In Our Skies


Bald eagles (Haliaeetus leucocephalus) have been coming to the Bras d’Or Lakes to mate, raise their young and hunt for food for thousands of years. The Bras d’Or Lakes have long provided eagles with an ideal habitat–nesting sites in mature trees with a panoramic view of the water, close to an abundant supply of marine life.

It is estimated that 200 breeding pairs of bald eagles nest around the Bras d’Or Lakes. This is the highest concentration of breeding bald eagles in eastern North America.

The bald eagle was considered an endangered species in the United States for a number of years, when the use of the pesticide DDT wiped out many populations. Birds from the Bras d’Or, largely unaffected by DDT, were later used in reintroduction programs. 80% of bald eagles in Nova Scotia, live here on Cape Breton Island.

The bald eagle is large bird of prey with a wing span of about 2 meters. An adult bald eagle is evenly brown with a white head and tail. The tail is moderately long and slightly wedge-shaped. Males and females look alike, but the female is about 25 % smaller than the male eagle. Their beak, feet, and iris are bright yellow.

The bald bagle is a powerful flyer, reaching speeds of 50-70 km/hr when gliding and flapping, and dive speeds of 120-160 km/hr. Eagles feed mostly on fish. They swoop down over the water and capture the fish in their talons. The grip strength of an eagle’s claw is about ten times stronger than that of a human’s. Bald eagles on average live to be about 20 years of age, with the oldest reaching an age of 30.

When the bald eagle is ready to start breeding, at around 4 or 5 years of age, it will often return to the area where they were born. The bald eagle’s nest is one of the largest of any bird in North America. It is used year after year, with new materials added each season. The nest can be up to 4 meters deep and weigh up to a ton. The nest is built out of branches, usually in large trees near the water.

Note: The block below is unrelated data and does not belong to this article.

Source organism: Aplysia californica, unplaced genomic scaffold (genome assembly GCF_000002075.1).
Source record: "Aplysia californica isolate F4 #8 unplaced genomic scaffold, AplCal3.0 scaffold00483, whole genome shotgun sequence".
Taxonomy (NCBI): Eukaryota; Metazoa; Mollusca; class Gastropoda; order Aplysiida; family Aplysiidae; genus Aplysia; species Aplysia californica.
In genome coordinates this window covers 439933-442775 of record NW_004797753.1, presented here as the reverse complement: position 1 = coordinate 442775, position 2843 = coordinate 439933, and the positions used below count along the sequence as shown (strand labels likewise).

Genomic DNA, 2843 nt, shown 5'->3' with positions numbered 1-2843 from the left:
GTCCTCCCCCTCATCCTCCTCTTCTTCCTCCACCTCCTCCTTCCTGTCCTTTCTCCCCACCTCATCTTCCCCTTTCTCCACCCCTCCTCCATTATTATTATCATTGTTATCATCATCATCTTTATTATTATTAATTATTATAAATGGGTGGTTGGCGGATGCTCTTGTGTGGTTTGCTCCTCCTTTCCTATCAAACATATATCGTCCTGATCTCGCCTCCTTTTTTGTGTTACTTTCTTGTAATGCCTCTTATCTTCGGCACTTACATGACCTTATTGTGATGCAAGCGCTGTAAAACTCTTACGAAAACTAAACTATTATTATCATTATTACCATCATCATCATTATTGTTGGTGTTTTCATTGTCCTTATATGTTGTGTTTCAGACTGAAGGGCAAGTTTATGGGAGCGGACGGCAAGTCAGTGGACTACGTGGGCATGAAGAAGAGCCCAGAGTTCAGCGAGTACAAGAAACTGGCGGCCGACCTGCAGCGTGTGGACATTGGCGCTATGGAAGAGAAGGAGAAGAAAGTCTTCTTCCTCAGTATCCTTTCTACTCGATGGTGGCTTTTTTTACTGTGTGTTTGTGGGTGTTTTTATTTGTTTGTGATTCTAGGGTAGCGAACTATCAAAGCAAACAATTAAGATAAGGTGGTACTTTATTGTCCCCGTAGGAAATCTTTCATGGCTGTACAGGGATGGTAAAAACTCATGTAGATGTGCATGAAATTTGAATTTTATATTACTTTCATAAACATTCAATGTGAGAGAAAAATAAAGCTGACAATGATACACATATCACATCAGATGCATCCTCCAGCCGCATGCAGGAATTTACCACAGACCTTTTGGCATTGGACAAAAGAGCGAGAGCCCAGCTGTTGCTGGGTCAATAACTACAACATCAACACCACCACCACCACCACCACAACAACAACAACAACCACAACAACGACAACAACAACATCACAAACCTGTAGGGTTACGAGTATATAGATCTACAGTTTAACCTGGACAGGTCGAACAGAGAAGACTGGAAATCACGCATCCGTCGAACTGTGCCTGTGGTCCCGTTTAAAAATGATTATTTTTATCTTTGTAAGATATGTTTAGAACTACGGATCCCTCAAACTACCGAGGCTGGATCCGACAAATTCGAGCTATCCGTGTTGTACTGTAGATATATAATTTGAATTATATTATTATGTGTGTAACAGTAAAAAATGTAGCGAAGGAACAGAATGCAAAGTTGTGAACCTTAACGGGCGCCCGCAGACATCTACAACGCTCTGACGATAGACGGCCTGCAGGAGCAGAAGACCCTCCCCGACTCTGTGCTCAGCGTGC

Eagles will lay from 1 to 3 eggs per year, but it is unlikely that all the chicks will fly. The young require a long season of growth before they are ready to fly. The parents take turns hunting for the food on which their young depend. The parents often will be mates for life.

The native people of the Bras d’Or, known today as the Mi’kmaq, have always co-existed with bald eagles. The Mi’kmaq hold the bald eagle in high esteem — a creature with farsightedness and vision, to be treated with respect; a reminder of the creator. They are a sacred animal, who carries their prayers upwards to the creator, and their feathers for ceremonial purposes.

Scientist consider the health of the eagles of Cape Breton to be an indication of the health of the ecosystem in which they live. Since they, and other birds of prey, are at the top of the food chain, toxins from the environment accumulate in their prey, and become more highly concentrated in eagles and other raptors.

We at the Bras d’Or Preservation Nature Trust believe that the future of the Bras d’Or Lakes will depend on people’s knowledge of their environment, and their own farsightedness and vision, in the same way that future generations of eagles will depend upon their parents knowledge of the land and water in which with they live and hunt.

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